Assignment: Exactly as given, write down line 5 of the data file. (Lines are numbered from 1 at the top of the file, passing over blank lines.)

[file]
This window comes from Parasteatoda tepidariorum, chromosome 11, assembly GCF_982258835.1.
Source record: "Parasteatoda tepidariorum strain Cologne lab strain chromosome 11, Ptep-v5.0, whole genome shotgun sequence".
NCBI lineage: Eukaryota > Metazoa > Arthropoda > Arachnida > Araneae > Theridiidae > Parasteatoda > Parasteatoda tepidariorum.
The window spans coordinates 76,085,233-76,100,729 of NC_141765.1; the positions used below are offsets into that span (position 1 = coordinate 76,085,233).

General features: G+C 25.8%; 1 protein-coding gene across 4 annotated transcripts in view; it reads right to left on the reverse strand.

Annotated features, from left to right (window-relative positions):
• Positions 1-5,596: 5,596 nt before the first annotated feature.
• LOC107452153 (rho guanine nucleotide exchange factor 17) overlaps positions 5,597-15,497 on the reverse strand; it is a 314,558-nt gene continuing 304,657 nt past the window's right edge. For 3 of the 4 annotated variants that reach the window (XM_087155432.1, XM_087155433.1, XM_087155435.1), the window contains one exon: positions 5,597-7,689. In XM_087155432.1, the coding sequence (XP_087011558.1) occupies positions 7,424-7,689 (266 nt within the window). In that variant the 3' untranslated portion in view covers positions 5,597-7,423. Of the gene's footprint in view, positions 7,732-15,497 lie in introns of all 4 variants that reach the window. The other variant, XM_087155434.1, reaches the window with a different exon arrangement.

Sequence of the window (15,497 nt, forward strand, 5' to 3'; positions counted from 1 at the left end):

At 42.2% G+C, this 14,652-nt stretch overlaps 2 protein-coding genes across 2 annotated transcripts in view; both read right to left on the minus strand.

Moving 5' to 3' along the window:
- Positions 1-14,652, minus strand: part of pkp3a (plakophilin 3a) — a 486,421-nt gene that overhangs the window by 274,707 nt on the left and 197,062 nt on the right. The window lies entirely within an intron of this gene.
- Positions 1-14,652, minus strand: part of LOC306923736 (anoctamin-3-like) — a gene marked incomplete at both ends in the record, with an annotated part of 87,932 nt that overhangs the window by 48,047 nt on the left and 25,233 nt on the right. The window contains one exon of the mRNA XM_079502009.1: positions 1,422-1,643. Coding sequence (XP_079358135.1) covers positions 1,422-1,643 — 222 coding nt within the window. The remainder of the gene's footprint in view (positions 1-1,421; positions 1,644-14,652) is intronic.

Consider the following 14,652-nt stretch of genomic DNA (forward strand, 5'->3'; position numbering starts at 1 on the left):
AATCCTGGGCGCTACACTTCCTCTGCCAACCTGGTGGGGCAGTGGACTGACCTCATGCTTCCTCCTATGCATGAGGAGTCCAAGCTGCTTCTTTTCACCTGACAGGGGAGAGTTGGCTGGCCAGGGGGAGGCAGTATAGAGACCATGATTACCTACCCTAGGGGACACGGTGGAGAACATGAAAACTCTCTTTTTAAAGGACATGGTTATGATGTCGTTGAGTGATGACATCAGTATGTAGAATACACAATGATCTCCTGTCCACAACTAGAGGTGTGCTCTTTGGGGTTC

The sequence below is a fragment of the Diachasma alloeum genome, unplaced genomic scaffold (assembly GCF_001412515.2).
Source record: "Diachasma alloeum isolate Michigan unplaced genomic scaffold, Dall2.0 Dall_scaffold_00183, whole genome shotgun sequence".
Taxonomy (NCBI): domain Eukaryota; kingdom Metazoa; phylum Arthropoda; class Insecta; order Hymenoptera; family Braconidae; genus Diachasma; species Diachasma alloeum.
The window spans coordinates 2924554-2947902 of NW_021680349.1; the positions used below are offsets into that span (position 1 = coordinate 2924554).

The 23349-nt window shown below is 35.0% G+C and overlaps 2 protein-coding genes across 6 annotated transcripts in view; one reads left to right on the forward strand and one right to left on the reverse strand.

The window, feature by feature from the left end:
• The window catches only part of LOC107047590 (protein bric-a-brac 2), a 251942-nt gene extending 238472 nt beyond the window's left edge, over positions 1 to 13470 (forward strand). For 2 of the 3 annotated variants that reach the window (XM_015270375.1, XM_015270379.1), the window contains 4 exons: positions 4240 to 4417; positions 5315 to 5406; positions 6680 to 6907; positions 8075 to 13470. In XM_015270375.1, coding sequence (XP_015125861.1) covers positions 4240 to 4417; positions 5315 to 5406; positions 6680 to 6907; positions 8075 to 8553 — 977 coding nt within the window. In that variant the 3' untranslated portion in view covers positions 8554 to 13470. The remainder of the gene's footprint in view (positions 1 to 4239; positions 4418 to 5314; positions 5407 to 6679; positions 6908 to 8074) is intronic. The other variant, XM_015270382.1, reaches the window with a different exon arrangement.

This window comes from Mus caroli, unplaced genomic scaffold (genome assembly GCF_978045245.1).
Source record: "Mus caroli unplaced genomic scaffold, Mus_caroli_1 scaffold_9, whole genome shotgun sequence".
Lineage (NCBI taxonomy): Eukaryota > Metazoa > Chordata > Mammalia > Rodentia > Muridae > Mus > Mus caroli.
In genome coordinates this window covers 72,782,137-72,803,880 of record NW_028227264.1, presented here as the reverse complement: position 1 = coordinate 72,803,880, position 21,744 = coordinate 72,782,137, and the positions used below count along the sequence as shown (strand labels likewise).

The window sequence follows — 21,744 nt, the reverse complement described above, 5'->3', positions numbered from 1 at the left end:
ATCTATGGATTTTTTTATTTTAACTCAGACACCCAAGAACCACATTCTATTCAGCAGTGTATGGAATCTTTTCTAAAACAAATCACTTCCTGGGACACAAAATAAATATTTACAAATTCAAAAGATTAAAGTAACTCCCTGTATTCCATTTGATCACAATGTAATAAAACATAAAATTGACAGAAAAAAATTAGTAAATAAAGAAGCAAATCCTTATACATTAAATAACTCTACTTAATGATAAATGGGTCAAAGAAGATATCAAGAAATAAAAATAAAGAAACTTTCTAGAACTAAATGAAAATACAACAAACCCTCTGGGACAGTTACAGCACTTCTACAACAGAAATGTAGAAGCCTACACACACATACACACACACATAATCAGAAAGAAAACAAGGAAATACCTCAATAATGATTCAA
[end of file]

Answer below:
General features: G+C 25.8%; 1 protein-coding gene across 4 annotated transcripts in view; it reads right to left on the reverse strand.